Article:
Libraries and the Economy
Libraries support families and workers in a challenging economy. As the economy continues its slow recovery, libraries nationwide continue to play an important role in communities everywhere, as people turn to them for free entertainment, to connect to the Internet and look for jobs. Libraries are part of the solution when a community is struggling economically – assisting the unemployed with jobs searches and filing unemployment benefits, helping the unskilled learn to use a computer, providing homework help and access to e-government services.
- Library use is up: 76 percent of Americans visited libraries in the past year – public library visits exceeded 1.3 billion. Americans go to public, school and academic libraries 50 percent more than they go to movies.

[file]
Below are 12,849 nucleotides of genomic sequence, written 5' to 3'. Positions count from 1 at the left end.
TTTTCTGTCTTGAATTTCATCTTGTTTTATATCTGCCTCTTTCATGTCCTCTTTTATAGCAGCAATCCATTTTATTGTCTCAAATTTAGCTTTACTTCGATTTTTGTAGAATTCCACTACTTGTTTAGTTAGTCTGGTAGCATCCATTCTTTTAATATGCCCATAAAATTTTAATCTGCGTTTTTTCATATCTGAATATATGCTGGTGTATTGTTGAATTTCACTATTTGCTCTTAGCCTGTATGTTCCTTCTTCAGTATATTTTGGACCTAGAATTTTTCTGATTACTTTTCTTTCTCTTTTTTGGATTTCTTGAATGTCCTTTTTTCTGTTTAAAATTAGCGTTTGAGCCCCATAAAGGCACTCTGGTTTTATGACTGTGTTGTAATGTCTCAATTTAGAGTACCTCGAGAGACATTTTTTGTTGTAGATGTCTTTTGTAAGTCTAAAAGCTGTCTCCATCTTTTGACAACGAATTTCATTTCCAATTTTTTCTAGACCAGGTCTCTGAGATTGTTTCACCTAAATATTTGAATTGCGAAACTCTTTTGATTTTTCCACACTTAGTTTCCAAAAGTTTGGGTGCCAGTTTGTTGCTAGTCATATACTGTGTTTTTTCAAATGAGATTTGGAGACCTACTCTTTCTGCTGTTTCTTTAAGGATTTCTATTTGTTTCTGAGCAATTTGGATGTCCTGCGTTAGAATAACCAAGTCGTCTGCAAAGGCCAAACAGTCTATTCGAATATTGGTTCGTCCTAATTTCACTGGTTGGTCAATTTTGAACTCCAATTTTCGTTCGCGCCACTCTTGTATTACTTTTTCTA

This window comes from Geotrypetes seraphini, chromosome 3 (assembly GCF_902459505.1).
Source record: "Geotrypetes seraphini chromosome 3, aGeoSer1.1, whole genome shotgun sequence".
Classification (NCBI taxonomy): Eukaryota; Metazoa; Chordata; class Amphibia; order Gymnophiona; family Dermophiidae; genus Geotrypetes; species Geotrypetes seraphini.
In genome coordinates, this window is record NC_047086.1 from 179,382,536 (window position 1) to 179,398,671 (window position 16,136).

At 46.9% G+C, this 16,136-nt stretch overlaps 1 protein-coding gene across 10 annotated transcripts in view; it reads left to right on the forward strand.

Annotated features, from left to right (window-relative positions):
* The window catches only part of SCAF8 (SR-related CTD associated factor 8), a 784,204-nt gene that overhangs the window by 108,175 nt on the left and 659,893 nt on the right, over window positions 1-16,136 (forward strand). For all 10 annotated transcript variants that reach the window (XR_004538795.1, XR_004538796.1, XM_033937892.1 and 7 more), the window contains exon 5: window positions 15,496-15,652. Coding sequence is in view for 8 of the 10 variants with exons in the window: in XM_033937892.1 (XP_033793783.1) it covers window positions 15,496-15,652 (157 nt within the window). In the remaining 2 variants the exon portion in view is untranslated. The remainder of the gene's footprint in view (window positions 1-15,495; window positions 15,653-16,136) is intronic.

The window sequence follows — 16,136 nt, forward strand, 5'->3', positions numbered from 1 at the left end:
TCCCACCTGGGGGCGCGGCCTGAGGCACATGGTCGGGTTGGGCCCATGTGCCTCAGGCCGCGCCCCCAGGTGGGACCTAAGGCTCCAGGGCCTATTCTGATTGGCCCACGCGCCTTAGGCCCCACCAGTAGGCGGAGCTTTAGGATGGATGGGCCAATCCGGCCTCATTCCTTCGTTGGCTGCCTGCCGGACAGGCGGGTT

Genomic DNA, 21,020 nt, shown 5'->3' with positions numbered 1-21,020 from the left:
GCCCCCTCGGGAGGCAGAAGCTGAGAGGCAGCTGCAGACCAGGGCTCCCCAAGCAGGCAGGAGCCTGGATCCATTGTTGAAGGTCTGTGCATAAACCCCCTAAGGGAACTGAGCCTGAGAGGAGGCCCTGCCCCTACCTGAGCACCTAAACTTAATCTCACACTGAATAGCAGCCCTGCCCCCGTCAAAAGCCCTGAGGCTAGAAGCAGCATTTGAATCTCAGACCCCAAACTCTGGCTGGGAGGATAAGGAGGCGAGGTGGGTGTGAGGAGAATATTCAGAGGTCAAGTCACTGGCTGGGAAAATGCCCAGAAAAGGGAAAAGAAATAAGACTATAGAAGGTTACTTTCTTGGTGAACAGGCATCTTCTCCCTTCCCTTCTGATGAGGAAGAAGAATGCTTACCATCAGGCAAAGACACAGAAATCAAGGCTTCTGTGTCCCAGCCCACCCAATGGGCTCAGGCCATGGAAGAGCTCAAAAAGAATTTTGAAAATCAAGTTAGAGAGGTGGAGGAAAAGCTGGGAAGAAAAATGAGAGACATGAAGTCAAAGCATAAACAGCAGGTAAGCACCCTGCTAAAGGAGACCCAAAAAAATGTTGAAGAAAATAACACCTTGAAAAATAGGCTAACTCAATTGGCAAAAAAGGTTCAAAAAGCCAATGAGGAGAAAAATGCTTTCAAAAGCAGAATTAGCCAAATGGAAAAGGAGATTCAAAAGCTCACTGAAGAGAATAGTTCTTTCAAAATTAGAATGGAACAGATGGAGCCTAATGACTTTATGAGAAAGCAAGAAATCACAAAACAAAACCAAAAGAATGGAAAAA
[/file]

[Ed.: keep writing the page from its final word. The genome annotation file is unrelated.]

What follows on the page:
- Circulation is up: Libraries circulate 2.1 billion books, CDs, DVDs, and more. In fact, more items than FedEx ships.
- Internet use is up: Nearly one-third of Americans age 14 or older used a public library computer or wireless network to access the internet in 2008.
- Library card registration is up: Today 68 percent of American adults have public library cards – the greatest number since ALA began collecting this data in 1990.
Libraries are a bargain. Libraries are among the most effective of all public services, serving more than two-thirds of the public with less than 2 percent of all tax dollars. Nationally, the average cost to the taxpayer for access to this wide range of public-library resources is $31 a year, about the cost of one hardcover book.